11. 11. MP5 Objectives • Increasing and safeguarding access to water  and land resources for smallholder women  and men producers and men producers • Increased land and water productivity of  crops/livestock/fish/agro forestry crops/livestock/fish/agro forestry • Reverse trends of land and water  degradation to support poverty reduction  g pp p y and productivity gains • Do above in a way that contributes to  ecosystem resilience and ecosystem services
  12. 12. What s new? What’s new? • Integration to find new ways of producing Integration to find new ways of producing  more from less water and land resources • Integration across scales Integration across scales • Beyond crops – fish, livestock, agro‐forestry,  ecosystem services i
  13. 13. Livestock water productivity (Uganda “Cattle Corridor”) Termites destroy any  Community corralling  Local organizations  attempt to reseed   of cattle for 2 weeks  invest in up‐scaling of  degraded pasture   permits pasture  pasture regeneration  establishment
  14. 14. Land Health Surveillance A science‐based approach  •Identify and locate land health  problems bl •Quantify major risks to land health f k l dh l h • •Target land management interventions •Evaluate outcomes on ecosystem  services
  15. 15. Research Highlights: SLM Program African Digital Soil Map: AFSIS ~18.1 million km2 of  continental SSA  continental SSA Spatially stratified random  sampling approach  consisting of 60 sites  Soil fertility  recommendation trials  d ti t i l installed in 5 countries Eco‐Efficient Agriculture for the Poor
  16. 16. New capability for digital soil mapping al (site‐leve ref Loca el) C 10 km
  17. 17. What s new? What’s new? • Underexplored water and land  p governance opportunities – ie managing groundwater, and  revitalizing irrigation g g • Basin and landscape  implications of actions taken  at farm scale. • Policies outside of agriculture  and water – implications and  opportunities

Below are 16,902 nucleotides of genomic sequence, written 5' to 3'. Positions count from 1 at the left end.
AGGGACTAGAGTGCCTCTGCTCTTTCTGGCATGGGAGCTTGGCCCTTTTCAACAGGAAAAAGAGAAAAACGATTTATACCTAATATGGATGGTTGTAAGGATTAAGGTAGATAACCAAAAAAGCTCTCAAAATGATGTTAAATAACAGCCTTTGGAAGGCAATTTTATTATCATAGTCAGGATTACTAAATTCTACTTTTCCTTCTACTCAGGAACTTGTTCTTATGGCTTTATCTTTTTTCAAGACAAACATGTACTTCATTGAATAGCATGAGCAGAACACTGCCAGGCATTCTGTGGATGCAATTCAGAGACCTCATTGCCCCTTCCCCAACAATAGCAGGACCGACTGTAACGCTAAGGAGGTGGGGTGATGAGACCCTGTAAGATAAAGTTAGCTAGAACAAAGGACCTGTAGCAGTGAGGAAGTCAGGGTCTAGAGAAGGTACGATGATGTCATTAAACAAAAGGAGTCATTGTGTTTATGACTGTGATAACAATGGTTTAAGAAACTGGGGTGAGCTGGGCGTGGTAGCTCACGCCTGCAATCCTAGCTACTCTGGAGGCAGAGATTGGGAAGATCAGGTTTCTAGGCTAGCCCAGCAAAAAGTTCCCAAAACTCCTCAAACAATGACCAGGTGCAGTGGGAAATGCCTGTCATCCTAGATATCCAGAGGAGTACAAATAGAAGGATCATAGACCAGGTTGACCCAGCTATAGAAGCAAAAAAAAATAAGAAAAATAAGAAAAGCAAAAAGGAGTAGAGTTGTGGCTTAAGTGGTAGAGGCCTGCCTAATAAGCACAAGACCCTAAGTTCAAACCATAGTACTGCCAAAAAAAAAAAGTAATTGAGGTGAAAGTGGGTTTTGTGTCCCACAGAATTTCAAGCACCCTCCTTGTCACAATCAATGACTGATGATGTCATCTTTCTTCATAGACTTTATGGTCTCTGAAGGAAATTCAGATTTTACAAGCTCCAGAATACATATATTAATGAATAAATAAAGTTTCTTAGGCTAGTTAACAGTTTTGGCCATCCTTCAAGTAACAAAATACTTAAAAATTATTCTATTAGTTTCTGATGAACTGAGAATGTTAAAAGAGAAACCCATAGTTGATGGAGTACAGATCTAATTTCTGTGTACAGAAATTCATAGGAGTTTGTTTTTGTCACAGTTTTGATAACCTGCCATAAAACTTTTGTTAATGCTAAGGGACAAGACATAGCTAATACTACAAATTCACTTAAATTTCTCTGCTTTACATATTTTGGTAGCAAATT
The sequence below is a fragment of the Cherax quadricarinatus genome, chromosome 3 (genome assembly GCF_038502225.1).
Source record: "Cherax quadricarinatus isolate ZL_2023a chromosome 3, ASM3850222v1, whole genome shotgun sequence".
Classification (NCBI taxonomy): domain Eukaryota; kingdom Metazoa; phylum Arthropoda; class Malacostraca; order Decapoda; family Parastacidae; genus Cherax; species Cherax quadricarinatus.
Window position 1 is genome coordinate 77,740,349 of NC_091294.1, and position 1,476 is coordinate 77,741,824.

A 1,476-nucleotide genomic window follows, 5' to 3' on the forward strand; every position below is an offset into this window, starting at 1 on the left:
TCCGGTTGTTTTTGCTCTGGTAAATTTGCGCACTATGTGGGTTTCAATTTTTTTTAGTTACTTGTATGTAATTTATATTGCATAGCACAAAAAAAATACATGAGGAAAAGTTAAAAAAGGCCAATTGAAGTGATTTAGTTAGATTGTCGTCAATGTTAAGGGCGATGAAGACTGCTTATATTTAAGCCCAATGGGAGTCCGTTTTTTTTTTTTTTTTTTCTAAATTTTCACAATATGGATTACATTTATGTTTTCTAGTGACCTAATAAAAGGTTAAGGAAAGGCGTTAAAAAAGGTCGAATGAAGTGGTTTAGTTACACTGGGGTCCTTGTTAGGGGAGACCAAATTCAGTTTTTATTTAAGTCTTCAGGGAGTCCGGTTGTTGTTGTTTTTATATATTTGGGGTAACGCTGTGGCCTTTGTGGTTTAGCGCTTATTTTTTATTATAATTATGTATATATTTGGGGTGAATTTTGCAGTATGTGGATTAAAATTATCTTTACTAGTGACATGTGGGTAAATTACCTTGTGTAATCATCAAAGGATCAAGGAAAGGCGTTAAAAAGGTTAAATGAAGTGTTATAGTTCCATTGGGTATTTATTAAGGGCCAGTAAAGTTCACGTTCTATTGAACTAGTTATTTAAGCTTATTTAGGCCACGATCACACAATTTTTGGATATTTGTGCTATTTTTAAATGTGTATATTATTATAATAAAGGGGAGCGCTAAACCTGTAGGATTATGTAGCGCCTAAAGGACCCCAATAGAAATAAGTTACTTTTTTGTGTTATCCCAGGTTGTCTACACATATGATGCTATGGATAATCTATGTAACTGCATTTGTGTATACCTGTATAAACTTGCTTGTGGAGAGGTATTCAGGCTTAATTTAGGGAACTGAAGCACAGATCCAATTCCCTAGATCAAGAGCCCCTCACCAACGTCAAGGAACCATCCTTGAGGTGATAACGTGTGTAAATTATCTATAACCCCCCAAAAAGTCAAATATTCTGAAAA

18. 18. MP Components MP Components 1.1. Delivering greater water productivity 1.2. Enhancing and safeguarding water access for  h d f d f the poor 2.1. Improving Land Health, water quality and  ecosystem services 2.2. Improved Soil management 3. Water and Land management for ecosystem  3 Water and Land management for ecosystem services
  19. 19. Integrative Land, Water, Ecosystem  Topics • Tradeoff analysis • P Payment for environmental services  f i l i (PES) • E Ecosystem services and resilience i d ili • Drivers of change • Scaling out interventions • Multi‐functional and multiple use  systems • Political ecology and economy
  20. 20. Tradeoffs: Water for crops or water for fish or both? SURFACE FLOODED 16 Reduced numbers of fish  14 EVEL 12 produced 10 WATER LE 8 6 4 2 0 Reduced  growth period  for fish that remain 20
  21. 21. Opportunities
  22. 22. An Opportunity – Upgrade Rainfed Lands • Largest opportunities to reduce poverty and  improve land and water productivity  are in  rainfed landscapes (from the Comprehensive  Assessment) • Wh t? A What?  A range of practices f ti – Water harvesting, supplemental irrigation, water  lifting devices lifting devices – Soil and water conservation – Improved soil nutrition  • How?  The research question
  23. 23. Impact ‐200 million livelihoods improved in 20 years
  24. 24. Ag Water&Land Management Solutions The Target The Target 200M farmers livelihoods improved across Africa  and S. Asia from water harvesting, soil & water  conservation, water lifting, watershed  management, storage, water productivity The Output The Output Suitable AWM solutions identified tailored for Particular situation, women and men, communities The Outcome Investments in AWM, policy interventions,  improved business models and supply chains,  community empowerment Partnerships Producers, development community,  Producers development community researchers, policy makers, investors
  25. 25. Women, Water and Land Women, Water and Land • Women and men have Women and men have  different priorities about  water and land water and land • Need to involve women in  the planning, research,  the planning research implementation cycle
  26. 26. Partnerships • Must cross several scales: local, national, regional,  global ‐ changes at one system level are the key  global changes at one system level are the key that unlocks the other levels • Boundary spanning role goes well beyond  agriculture – broader water, climate change,  energy, trade and environment sectors • New capacity needed, new way of thinking and  g, p doing, a new cadre of land and water specialists